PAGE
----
Tumor biopsies were analyzed in the Pathology Laboratory of our Hospital, and classified as follows: The Her2 subtype had a positive expression of human epidermal growth factor receptor 2. The luminal A subtype had positive expression of hormone receptors (estrogens and/or progesterone) and was Her2 negative. The luminal B subtype was positive for the hormone and Her2 receptors, while the triple negative subtype was negative for hormone receptors and Her2.

Statistical analysis

Data were imported into the MetaboAnalyst 3.0 software package (Mc Gill University, Montreal, Quebec, Canada) for multivariate analysis of pattern recognition, including the unsupervised principal component analysis (PCA) and the supervised partial least squares discriminant analysis (PLSDA). The relative magnitude of observed changes was evaluated using the variable importance in projection (VIP) score [13]. All the other statistical calculations were performed with the statistical package for social sciences (SPSS 22.0, Chicago, IL, USA). Differences between any two groups were assessed with Student’s t-test. Pearson correlation coefficient was used to evaluate the degree of association between variables. The diagnostic accuracy of the measured biochemical variables was assessed by receiver operating characteristic (ROC) curves. This analysis represents plots of all the sensitivity/specificity pairs resulting from varying decision thresholds. Sensitivity is the proportion of subjects correctly identified as having a specific disease. Specificity is the proportion of subjects correctly identified as not having a specific disease. False positive rate is calculated as 1-specificity. The area under the curve (AUC) and 95% confidence interval (CI) was calculated. The AUC represents the ability of the test to correctly classify patients according to the investigated alteration. The values of AUC can range between 1 (perfect test) and 0.5 (worthless test) [14].

Results

Clinical characteristics of the BC patients

The main clinical variables are shown in Table 1. Patients attending the Department of Radiation Oncology had already undergone surgery for the tumors which, in the majority of cases, were relatively small, without metastasis, with positive estrogen and progesterone receptors and classified, mainly, as luminal A or B. The most common pathological diagnosis was that of invasive ductal carcinoma.

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Table 1. Clinical characteristics of the breast cancer patients, treated tumors and surgical procedures.

https://doi.org/10.1371/journal.pone.0207474.t001

Metabolite alterations with RT in BC patients

The individual values of the metabolites analyzed in patients and controls are shown in S1 Table. Before RT, patients had major alterations in the serum concentrations of metabolites involved in glycolysis, citric acid cycle and amino acid metabolism. Parameters having the strongest decreases pre-RT were serine, valine, leucine, isoleucine, succinate, α-ketoglutarate, glutamate and malonyl coenzyme A. The parameters having the strongest increases were pyruvate, aspartate and aconitate. Notably, most of these alterations were completely or partially reversed following RT (Table 2 and Fig 1). The treatment normalized (or almost normalized) the serum concentrations of lactate, alanine, valine, leucine, isoleucine, proline, malonyl coenzyme A, glycine, succinate, serine and ketoglutarate. However, RT was associated with further increases in the levels of pyruvate, fumarate, malate, citrate and glutamine, and did not modify the pre-RT levels of hydroxybutyrate, oxaloacetate, aspartate, glutamate, and aconitate. The score plot of the PCA analysis showed that the control women and the BC patients pre-treatment were, clearly, two distinct populations with little overlap, and that RT produced changes in metabolite levels that tended towards the control group values (Fig 2). To identify the most important metabolites related to changes produced by RT, we derived the VIP score. The score is a measure of the variable’s degree-of-alteration associated with the disease i.e. a higher VIP score is considered more relevant in classification. The VIP analysis identified serine, leucine and isoleucine as the most relevant metabolites (Fig 3). Further, the diagnostic accuracy of these amino acids in discriminating between the control women and the BC patients pre-RT was very high, with AUC’s approaching unity (Fig 4).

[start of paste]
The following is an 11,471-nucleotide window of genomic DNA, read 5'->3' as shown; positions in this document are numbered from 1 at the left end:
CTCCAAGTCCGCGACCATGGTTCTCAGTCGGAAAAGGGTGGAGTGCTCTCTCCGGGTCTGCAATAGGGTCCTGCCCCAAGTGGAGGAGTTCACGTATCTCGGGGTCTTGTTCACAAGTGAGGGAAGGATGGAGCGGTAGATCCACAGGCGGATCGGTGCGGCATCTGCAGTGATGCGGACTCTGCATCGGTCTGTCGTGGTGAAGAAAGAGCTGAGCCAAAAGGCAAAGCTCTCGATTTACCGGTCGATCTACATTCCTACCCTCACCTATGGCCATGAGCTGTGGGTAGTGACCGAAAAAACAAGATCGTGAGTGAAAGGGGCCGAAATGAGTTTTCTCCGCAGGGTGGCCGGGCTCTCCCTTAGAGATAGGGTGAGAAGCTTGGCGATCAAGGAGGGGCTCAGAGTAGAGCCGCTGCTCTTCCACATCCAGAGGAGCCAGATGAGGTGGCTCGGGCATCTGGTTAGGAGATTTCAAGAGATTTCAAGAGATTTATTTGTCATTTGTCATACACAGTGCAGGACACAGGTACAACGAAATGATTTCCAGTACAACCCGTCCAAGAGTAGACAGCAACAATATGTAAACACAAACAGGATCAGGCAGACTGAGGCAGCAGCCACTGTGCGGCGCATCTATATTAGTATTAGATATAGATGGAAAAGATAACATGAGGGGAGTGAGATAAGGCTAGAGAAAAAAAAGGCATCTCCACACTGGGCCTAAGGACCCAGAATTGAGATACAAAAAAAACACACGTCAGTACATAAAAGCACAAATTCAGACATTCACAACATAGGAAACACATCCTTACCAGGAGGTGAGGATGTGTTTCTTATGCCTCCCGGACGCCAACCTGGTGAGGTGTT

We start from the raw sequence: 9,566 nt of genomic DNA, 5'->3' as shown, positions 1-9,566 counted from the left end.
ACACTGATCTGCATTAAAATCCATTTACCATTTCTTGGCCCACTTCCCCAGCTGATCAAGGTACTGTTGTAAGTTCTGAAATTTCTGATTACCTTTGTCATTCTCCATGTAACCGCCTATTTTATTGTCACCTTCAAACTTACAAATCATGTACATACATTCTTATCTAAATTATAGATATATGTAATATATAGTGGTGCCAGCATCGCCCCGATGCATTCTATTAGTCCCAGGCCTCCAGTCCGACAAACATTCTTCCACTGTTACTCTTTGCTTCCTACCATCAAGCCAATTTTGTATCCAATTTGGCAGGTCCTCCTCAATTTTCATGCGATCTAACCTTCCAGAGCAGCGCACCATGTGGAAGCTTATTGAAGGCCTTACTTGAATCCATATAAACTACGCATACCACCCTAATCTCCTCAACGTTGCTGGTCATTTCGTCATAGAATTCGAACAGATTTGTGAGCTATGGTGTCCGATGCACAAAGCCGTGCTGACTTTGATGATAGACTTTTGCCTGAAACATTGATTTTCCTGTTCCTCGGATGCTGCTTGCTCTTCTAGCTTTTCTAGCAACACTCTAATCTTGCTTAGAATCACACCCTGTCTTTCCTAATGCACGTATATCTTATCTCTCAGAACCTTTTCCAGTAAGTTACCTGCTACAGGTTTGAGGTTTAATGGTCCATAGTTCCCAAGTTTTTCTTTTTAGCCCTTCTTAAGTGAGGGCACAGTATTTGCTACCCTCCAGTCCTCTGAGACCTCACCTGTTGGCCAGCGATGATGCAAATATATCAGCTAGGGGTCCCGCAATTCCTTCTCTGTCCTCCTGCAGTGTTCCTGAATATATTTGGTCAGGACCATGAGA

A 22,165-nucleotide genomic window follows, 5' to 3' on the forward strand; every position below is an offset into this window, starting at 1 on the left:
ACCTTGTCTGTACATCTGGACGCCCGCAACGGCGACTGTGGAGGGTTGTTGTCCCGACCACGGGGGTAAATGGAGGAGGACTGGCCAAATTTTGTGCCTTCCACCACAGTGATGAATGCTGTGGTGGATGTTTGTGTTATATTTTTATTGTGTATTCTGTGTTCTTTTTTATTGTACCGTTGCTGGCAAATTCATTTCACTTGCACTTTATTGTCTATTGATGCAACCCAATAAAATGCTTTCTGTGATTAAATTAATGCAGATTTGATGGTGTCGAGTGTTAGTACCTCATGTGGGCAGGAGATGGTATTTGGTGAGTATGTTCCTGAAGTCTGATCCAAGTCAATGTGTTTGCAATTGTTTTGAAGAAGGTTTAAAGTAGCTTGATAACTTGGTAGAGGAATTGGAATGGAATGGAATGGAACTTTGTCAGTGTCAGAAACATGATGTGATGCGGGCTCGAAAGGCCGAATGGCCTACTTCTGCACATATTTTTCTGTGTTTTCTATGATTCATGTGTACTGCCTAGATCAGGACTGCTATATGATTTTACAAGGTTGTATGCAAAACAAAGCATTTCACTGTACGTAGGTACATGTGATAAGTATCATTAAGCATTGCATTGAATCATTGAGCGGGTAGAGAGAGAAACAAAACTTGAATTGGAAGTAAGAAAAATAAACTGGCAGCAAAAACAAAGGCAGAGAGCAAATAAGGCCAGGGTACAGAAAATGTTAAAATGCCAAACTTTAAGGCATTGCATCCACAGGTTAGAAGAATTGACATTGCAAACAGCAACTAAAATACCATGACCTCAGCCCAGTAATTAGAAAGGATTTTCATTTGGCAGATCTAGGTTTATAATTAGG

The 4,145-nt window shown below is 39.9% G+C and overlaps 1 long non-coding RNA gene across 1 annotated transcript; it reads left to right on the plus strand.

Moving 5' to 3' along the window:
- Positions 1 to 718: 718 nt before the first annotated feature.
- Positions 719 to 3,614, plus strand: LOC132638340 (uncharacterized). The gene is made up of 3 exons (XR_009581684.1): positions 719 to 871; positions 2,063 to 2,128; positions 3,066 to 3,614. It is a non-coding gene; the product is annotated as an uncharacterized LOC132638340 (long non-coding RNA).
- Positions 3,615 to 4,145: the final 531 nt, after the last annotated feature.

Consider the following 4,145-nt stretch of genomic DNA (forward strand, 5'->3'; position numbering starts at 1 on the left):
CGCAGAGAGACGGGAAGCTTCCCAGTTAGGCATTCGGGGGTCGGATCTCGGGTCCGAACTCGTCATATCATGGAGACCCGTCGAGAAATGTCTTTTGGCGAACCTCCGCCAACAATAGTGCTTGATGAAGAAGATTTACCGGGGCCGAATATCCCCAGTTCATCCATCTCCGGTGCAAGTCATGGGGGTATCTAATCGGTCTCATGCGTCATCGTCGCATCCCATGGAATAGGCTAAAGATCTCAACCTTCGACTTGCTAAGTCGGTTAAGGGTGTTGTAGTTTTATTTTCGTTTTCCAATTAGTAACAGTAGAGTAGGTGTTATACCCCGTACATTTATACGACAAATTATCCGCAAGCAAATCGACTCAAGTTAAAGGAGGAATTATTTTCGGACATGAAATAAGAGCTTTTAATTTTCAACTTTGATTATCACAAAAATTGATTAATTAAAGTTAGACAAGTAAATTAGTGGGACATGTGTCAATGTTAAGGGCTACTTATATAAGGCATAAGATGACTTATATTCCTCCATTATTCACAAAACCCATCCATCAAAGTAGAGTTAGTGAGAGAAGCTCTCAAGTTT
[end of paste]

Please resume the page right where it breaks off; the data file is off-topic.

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Fig 1.

Alterations in the glycolytic pathway, citric acid cycle, and amino acid pathways in breast cancer patients, relative to control women pre- (A) and post-radiation therapy (B). Variables that increased are shown in red while those that decreased are shown in blue. The intensity of the color estimates the magnitude of change.

https://doi.org/10.1371/journal.pone.0207474.g001

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Fig 2. Principal component analysis (PCA) scores.

Plots of serum samples from control women (green) and breast cancer patients pre- (red) and post-radiation therapy (blue); ART = after radiotherapy; BRT = before radiotherapy.

https://doi.org/10.1371/journal.pone.0207474.g002

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Fig 3. Variable importance in projection (VIP) scores of the partial least squares discriminant analysis (PLSDA).